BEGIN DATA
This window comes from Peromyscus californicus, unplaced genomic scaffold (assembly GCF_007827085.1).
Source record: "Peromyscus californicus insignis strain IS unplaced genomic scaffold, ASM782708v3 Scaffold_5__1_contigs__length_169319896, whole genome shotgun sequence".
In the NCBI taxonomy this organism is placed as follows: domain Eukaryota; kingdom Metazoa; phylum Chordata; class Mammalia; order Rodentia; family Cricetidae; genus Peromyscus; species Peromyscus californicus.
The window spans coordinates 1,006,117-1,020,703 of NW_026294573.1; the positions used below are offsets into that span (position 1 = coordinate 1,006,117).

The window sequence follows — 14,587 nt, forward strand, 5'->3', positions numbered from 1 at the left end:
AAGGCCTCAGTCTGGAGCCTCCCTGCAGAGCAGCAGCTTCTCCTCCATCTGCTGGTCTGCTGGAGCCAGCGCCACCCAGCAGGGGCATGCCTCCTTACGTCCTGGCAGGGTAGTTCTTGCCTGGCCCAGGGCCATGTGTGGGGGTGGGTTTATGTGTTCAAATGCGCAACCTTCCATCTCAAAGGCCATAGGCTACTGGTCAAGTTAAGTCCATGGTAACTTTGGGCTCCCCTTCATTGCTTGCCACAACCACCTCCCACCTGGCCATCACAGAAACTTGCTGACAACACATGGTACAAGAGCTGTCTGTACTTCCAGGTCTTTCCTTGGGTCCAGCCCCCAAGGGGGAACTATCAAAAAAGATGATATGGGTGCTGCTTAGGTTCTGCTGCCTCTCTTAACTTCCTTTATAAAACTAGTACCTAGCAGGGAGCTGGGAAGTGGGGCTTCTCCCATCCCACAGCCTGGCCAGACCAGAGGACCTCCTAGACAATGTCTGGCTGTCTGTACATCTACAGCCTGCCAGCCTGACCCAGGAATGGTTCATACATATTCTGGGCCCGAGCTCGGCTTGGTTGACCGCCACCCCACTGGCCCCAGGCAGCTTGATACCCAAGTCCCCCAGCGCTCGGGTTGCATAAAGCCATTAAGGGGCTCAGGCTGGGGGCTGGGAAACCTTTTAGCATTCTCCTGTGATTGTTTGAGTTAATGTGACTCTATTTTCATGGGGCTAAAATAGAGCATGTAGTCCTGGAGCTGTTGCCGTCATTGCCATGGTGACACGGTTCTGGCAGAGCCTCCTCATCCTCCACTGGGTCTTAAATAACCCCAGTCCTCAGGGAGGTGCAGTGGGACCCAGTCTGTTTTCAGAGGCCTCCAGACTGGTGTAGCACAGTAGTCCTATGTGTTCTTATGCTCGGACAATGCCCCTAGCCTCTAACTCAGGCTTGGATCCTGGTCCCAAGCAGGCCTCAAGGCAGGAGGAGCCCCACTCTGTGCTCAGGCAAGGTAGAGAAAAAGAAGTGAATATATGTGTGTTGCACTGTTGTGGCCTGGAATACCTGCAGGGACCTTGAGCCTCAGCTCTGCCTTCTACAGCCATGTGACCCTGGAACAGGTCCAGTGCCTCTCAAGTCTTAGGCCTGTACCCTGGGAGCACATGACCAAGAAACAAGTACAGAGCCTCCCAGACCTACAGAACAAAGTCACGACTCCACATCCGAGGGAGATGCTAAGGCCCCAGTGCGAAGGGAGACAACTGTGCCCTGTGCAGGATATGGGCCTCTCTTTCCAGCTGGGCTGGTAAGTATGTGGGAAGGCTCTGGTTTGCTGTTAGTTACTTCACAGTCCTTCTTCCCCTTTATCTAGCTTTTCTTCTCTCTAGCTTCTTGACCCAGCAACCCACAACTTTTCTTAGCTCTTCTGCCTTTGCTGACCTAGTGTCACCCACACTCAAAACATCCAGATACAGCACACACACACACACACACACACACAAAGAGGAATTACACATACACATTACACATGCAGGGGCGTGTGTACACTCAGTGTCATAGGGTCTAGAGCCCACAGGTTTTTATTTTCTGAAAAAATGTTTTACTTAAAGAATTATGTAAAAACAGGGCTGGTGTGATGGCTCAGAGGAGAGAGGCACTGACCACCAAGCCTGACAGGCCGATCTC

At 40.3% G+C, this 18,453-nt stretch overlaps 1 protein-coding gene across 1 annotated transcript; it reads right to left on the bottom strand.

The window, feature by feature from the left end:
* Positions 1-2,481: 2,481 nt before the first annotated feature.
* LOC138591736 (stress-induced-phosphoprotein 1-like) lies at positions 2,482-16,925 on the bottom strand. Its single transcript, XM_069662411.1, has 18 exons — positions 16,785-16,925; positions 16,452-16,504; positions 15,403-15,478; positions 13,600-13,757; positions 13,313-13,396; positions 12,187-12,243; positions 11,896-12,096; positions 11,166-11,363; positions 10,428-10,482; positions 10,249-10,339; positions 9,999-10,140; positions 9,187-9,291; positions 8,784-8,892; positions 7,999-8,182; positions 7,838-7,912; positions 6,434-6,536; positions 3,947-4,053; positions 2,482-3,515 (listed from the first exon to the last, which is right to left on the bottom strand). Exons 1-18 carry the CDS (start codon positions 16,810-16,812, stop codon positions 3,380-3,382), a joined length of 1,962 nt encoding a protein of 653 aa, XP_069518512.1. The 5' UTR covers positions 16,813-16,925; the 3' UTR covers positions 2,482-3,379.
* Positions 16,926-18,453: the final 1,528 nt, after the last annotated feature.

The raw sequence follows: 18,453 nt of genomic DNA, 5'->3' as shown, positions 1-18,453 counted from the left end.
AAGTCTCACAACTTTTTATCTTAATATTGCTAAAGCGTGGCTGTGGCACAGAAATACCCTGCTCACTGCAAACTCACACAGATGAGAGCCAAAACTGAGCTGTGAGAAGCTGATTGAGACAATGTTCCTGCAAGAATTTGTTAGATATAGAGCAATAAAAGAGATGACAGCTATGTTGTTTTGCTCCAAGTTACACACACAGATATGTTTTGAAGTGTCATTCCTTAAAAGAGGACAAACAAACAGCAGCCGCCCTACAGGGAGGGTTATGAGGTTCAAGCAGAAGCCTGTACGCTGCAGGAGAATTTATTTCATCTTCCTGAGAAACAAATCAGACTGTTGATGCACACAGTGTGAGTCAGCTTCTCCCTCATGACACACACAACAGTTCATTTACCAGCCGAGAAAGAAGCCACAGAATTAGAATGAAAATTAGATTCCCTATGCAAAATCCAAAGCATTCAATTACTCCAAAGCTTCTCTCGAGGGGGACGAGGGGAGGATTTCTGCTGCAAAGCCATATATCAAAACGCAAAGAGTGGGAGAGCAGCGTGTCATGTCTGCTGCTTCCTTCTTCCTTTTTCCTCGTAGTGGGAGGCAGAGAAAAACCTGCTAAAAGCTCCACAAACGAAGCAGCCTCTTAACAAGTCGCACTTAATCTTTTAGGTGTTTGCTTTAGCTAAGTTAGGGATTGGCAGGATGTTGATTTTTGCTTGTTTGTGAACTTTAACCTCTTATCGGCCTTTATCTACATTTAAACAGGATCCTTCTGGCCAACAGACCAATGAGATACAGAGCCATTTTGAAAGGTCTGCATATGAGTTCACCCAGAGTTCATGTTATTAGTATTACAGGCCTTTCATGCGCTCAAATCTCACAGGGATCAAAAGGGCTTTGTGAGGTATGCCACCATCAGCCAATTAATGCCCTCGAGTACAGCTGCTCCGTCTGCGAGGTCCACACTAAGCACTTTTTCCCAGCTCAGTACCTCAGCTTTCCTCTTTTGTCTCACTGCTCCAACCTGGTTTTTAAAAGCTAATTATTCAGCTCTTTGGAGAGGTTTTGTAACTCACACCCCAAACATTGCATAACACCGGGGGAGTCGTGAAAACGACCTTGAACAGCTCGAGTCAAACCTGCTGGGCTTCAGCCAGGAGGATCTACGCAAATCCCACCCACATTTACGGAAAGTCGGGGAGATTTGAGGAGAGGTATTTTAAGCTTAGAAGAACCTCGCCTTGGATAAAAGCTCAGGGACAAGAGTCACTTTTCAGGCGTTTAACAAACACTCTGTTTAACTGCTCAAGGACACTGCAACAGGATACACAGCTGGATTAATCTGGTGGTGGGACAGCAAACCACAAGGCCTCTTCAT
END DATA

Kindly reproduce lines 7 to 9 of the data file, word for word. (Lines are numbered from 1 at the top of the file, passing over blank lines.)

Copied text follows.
At 40.3% G+C, this 18,453-nt stretch overlaps 1 protein-coding gene across 1 annotated transcript; it reads right to left on the bottom strand.

The window, feature by feature from the left end:
* Positions 1-2,481: 2,481 nt before the first annotated feature.